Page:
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Nwoya gets 4,000 doses of rabies vaccines

Vaccination of dogs. File Photo

Nwoya, Uganda | THE INDEPENDENT | Nwoya District Veterinary department will next week launch a mass vaccination exercise for pet dogs against rabies in the various sub-counties.

This follows the delivery of 4,000 doses of rabies vaccines by the Ministry of Agriculture, Animal Industry, and Fisheries last week.

Nwoya District is endemic to rabies but hadn’t had mass vaccination against rabies, a viral disease of mammals usually transmitted through the bite of an infected animal for the last four years.

Dr. James Ukwir, Nwoya District Veterinary Officer told Uganda Radio Network in an interview that the vaccination drive comes at the backdrop of increasing cases of dog bites on humans.

Dr. Ukwir says between two to three cases of dog bites are reported from the communities every day, posing a great health risk since the district is endemic to rabies.

He notes that the vaccination drive will be of great health benefit for both pet dogs and humans in protecting them from rabies infection.

Dr. Ukwir called on locals in the district to embrace the rabies vaccination.

Francis Okello Oloya, the Manager, Comfort Dog Project and Education Program at the Big Fix Uganda says they vaccinated a total of 697 dogs last year in the sub-counties of Kochgoma, Koch Lii, Anaka, Purongo, and Alero.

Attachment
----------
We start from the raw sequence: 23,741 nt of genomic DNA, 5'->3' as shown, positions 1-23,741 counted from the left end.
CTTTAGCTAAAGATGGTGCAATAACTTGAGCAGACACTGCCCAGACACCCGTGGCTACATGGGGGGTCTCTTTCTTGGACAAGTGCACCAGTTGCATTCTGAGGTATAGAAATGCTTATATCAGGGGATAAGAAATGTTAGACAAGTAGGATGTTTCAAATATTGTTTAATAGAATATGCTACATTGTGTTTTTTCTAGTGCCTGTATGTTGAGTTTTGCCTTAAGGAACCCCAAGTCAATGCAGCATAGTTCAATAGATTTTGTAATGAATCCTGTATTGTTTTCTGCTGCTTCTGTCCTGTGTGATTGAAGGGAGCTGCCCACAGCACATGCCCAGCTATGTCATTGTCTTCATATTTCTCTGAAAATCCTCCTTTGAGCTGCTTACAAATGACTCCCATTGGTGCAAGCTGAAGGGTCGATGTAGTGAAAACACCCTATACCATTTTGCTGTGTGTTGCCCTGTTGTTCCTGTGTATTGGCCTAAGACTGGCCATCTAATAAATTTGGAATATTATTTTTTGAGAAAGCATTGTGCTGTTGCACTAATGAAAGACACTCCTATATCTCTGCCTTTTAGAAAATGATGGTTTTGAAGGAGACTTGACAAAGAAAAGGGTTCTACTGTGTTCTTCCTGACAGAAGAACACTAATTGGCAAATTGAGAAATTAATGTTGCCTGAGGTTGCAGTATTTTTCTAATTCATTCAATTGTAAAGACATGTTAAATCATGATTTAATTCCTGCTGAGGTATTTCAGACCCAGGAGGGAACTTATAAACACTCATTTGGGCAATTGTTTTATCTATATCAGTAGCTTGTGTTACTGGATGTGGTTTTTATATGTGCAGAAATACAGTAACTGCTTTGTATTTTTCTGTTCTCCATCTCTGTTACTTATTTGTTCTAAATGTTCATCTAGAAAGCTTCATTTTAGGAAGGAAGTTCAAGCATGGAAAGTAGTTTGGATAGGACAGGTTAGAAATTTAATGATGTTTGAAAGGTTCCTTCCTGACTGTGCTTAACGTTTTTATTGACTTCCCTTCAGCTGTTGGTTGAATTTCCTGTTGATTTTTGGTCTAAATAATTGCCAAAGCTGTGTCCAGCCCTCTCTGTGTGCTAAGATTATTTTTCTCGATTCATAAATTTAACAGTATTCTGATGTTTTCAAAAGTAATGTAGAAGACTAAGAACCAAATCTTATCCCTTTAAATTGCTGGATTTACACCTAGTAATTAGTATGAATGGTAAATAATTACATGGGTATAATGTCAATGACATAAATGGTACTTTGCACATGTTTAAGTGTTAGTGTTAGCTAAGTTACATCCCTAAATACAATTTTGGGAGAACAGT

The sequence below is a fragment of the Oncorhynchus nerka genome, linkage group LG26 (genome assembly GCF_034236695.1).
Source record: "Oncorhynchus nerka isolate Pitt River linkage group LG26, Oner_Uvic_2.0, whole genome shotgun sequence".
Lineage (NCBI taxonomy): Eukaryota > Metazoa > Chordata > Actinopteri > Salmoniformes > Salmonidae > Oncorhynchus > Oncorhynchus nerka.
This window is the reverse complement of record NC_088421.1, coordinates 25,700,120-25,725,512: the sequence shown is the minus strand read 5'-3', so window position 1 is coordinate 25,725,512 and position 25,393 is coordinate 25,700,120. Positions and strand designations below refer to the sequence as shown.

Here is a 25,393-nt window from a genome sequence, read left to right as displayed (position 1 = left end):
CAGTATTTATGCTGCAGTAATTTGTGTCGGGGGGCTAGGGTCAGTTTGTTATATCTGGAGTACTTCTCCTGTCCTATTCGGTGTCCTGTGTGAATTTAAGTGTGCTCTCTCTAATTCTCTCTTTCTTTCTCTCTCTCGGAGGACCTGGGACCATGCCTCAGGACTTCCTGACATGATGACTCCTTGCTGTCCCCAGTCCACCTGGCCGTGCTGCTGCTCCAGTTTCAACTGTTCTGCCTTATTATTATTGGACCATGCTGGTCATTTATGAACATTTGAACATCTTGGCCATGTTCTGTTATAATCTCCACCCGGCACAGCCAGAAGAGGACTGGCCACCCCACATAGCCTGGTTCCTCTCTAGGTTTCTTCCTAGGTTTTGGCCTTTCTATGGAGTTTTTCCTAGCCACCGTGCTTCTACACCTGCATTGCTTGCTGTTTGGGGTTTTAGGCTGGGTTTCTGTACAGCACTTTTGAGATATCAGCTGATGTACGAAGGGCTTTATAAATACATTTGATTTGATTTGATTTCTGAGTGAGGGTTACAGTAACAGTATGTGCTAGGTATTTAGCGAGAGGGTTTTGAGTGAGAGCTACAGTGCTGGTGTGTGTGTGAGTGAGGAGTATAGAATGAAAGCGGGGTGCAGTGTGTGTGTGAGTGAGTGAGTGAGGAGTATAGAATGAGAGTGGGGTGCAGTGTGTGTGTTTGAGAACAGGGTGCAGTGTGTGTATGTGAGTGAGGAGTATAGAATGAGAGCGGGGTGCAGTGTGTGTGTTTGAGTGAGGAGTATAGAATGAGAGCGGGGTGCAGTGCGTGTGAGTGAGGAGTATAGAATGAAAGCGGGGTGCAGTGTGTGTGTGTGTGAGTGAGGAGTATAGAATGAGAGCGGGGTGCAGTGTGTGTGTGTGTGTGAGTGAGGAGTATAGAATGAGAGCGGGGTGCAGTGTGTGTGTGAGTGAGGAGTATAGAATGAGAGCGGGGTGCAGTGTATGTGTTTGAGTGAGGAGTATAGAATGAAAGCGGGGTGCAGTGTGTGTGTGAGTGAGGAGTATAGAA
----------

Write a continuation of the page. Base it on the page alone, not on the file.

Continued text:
Okello says they also vaccinated seven people last year in Kochgoma sub county who had been bitten by suspected rabid dogs. He notes that the area is a hotspot and witnessed an outbreak of the viral disease in 2016.

According to Okello, the organization has over the years been receiving at least three cases of deaths annually resulting from suspected rabid dog bites within the areas of Gulu, Amuru, Nwoya, and Omoro.

Over 90% of the rabies cases in the country are transmitted through domestic dog bites.

According to a 2021 report from the Uganda National Institute of Public Health, an average of 14,865 dog bites and 36 rabies deaths were registered annually from 2015 to 2020.

Globally canine rabies causes approximately 59,000 human deaths per year.



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